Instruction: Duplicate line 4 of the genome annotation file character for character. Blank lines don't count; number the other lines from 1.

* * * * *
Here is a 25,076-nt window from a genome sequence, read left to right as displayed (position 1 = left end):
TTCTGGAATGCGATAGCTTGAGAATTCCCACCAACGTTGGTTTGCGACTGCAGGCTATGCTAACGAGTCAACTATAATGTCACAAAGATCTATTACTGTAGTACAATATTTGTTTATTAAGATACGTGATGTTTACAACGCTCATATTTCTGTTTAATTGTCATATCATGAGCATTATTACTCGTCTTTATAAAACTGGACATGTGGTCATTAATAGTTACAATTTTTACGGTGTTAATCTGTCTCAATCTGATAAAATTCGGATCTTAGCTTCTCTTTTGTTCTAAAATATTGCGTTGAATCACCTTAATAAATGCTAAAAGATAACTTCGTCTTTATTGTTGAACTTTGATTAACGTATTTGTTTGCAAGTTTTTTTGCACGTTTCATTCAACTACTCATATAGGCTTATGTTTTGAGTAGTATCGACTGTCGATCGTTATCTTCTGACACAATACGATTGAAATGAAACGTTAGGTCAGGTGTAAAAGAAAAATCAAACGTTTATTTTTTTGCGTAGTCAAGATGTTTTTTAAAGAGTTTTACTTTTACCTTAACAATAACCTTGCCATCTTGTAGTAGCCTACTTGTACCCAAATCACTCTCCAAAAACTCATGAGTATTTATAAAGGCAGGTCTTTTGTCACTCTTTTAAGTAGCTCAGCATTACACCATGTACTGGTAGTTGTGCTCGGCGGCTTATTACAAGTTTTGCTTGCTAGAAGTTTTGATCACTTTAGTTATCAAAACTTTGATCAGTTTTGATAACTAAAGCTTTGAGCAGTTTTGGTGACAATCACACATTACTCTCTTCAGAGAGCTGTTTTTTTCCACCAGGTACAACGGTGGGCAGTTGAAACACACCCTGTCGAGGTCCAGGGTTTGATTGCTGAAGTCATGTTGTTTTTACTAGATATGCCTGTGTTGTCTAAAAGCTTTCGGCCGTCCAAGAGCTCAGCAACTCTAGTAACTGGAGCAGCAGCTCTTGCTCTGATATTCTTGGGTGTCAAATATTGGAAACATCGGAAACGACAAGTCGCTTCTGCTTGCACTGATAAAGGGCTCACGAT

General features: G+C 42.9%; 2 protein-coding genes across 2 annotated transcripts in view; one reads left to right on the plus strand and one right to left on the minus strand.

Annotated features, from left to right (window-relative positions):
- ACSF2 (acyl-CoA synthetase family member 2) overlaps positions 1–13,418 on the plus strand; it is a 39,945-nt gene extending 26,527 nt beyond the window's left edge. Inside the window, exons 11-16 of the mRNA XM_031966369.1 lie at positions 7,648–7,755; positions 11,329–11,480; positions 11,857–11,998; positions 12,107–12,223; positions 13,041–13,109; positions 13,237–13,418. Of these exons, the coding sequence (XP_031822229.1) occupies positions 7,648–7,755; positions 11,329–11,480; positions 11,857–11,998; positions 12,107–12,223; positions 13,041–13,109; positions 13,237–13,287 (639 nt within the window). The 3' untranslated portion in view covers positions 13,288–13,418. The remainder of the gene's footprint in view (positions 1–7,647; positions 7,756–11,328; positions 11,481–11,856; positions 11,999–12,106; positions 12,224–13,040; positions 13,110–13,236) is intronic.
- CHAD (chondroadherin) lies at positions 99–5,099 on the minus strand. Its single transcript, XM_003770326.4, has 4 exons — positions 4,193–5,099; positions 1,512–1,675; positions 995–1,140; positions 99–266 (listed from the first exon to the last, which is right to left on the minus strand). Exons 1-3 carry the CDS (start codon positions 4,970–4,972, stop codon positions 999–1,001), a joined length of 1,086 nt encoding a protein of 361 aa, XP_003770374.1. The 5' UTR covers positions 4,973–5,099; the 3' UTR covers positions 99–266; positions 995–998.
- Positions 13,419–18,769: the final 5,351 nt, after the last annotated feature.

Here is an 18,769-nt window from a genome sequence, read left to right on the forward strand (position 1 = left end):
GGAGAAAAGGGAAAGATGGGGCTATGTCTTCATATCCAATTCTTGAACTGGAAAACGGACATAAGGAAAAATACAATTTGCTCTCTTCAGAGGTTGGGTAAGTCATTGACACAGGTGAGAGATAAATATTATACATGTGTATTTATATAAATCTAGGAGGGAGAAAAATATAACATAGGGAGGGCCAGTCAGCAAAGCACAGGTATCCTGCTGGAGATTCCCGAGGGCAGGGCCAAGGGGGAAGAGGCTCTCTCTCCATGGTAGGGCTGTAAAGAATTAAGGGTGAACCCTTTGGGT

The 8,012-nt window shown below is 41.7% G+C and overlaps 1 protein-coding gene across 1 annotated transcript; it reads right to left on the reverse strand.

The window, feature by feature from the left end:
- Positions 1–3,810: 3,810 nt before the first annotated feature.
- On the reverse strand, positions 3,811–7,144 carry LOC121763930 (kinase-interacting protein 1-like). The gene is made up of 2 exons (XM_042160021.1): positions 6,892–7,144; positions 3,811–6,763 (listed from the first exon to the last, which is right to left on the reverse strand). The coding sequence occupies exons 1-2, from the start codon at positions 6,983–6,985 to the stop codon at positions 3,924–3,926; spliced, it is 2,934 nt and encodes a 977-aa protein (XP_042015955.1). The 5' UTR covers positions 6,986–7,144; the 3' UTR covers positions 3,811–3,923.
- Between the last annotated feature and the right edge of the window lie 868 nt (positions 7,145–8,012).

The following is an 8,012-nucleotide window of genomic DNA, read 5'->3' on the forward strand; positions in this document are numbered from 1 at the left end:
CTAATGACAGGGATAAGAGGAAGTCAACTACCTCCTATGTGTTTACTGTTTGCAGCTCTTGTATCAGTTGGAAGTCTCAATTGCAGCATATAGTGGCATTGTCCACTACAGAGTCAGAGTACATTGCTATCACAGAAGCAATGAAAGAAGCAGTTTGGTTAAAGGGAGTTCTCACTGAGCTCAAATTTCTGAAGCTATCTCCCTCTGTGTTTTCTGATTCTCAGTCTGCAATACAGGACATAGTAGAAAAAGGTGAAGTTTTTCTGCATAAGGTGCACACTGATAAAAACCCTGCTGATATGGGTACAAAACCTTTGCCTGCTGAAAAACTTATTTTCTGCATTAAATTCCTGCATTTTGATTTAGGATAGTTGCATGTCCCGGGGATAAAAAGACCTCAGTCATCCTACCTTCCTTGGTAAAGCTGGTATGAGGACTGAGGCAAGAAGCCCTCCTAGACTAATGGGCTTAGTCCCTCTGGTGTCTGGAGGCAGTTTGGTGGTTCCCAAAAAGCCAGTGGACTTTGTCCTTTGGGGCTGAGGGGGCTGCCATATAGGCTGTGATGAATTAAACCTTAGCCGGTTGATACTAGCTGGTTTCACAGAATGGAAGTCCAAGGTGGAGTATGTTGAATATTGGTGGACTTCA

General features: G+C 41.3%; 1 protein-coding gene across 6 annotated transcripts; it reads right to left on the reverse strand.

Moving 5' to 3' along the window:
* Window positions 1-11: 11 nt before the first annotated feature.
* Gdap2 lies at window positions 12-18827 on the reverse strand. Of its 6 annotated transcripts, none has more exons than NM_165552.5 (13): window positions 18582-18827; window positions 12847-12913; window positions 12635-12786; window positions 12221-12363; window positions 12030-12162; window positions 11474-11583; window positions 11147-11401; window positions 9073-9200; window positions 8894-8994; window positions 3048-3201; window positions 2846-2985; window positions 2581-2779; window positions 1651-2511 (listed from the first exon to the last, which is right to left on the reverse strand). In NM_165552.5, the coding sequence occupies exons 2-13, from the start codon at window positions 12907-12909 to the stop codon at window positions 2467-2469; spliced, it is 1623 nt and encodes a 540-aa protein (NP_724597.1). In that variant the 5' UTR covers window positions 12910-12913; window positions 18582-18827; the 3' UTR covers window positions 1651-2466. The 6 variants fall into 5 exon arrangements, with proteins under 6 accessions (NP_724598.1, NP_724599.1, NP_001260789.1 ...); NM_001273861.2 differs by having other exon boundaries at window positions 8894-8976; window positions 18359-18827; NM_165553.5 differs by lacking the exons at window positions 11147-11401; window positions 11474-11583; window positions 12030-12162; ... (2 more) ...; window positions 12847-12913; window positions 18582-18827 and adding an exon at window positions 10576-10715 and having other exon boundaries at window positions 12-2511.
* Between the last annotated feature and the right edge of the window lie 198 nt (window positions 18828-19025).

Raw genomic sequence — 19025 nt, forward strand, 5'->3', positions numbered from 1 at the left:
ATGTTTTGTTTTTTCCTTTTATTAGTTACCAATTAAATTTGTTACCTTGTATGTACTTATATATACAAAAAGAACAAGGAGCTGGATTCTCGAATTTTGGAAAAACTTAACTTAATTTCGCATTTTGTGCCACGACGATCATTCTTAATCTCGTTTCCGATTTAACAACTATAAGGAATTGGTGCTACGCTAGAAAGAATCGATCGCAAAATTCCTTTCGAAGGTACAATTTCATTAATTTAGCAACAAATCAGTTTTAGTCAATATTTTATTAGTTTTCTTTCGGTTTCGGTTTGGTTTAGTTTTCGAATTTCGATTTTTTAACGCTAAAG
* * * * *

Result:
Annotated features, from left to right (window-relative positions):